The answer to this question will come down to the basics of finding the facts and the contents of the policy contract between insurer and insured. This question was raised in a matter referred to the Ombudsman for short term insurance, and we would like to share this interesting example:
On 4 September 2003, the insured was involved in a collision. 10 days later she was informed that an assessor had been instructed to assess the damages. The vehicle was at her home, but she was told to arrange for it to be taken one of the insurer’s preferred panel beaters and the insurer also confirmed to her that the towing costs would be paid.
Three days later she received a phone call from the insurer informing her that her claim had been rejected because of her failure to pay the premium payment falling due on 1 September 2003. A week later she went to collect the vehicle, and to recover it she was charged R1 880 release fees and a further amount of R250 to tow the vehicle back to her premises.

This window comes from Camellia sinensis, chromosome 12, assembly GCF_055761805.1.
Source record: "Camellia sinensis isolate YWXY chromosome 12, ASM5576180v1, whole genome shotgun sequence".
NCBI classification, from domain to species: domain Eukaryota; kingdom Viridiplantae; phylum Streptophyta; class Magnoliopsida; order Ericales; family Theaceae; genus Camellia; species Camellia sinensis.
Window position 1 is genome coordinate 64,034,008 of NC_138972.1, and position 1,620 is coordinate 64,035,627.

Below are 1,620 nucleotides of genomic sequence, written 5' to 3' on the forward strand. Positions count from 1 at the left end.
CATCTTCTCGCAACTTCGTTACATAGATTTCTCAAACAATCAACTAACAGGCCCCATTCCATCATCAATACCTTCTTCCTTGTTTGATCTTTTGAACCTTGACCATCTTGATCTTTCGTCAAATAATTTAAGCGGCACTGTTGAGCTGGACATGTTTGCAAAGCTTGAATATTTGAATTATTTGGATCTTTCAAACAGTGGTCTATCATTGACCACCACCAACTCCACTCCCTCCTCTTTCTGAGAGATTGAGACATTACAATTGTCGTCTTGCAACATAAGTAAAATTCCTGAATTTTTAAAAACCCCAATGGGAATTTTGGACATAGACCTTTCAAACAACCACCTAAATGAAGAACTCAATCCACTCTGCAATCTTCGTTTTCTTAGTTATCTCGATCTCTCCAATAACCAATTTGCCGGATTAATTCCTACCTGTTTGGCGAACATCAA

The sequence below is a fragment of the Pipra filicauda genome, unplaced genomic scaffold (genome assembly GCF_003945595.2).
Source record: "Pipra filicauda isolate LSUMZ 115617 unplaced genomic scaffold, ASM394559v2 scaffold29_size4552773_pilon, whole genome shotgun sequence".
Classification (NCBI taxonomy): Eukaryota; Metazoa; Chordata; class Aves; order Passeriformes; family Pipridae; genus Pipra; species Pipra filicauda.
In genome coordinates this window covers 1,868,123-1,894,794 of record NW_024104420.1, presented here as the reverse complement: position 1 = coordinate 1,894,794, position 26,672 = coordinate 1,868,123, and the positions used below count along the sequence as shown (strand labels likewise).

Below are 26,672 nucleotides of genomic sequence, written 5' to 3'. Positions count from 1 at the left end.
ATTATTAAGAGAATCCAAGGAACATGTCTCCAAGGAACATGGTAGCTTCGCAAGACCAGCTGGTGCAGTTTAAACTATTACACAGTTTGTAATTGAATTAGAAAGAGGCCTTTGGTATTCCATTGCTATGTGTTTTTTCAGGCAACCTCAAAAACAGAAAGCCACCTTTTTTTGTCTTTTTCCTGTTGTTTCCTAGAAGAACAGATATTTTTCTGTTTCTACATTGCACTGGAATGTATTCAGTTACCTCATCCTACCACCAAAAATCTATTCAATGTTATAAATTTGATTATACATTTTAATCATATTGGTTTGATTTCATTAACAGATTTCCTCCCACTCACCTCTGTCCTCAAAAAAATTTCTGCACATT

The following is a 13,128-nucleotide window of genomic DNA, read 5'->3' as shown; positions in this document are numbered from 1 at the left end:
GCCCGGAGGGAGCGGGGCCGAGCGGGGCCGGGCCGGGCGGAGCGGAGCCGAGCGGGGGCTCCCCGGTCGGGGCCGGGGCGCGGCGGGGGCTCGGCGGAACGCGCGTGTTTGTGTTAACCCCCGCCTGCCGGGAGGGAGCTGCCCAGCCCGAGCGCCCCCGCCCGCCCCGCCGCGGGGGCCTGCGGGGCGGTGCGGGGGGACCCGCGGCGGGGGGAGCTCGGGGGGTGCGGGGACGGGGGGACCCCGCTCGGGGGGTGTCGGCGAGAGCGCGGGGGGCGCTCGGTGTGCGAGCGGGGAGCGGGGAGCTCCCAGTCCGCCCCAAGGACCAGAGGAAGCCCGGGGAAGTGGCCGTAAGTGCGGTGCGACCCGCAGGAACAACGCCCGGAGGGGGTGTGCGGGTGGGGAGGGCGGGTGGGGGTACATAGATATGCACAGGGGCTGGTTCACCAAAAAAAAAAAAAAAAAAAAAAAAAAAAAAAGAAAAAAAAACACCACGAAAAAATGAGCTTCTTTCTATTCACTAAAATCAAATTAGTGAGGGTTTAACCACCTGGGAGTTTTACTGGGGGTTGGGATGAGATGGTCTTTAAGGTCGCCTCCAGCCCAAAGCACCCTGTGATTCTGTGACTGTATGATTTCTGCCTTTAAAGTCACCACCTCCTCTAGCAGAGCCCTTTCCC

Decision by the Ombudsman
The Ombudsman agreed with the insurer that it was entitled to reject the claim based on the non-payment of the premium. In view of the undertaking which the insurer had given to the insured with regard to the towing charges however, the insurer was ultimately persuaded to make payment of the full amount of R2 130.
[Source: Ombudsman Newsletter: 04/04]
Advice to the insured car owner
The above example provides important lessons to the vehicle owner. We would like to provide a few suggestions to our vehicle owners:
- Towing and storage will incur costs – and someone has to foot the bill to compensate for these costs!
- Avoid assumptions with regards to financial liability.
- Always refer to the insurance policy and stipulations pertaining to towing and storage.
- When in doubt, contact the insurer and ask for written confirmation whether they will be responsible for payment of these costs.
- Keep correspondence of all communications in a safe place with your policy documentation.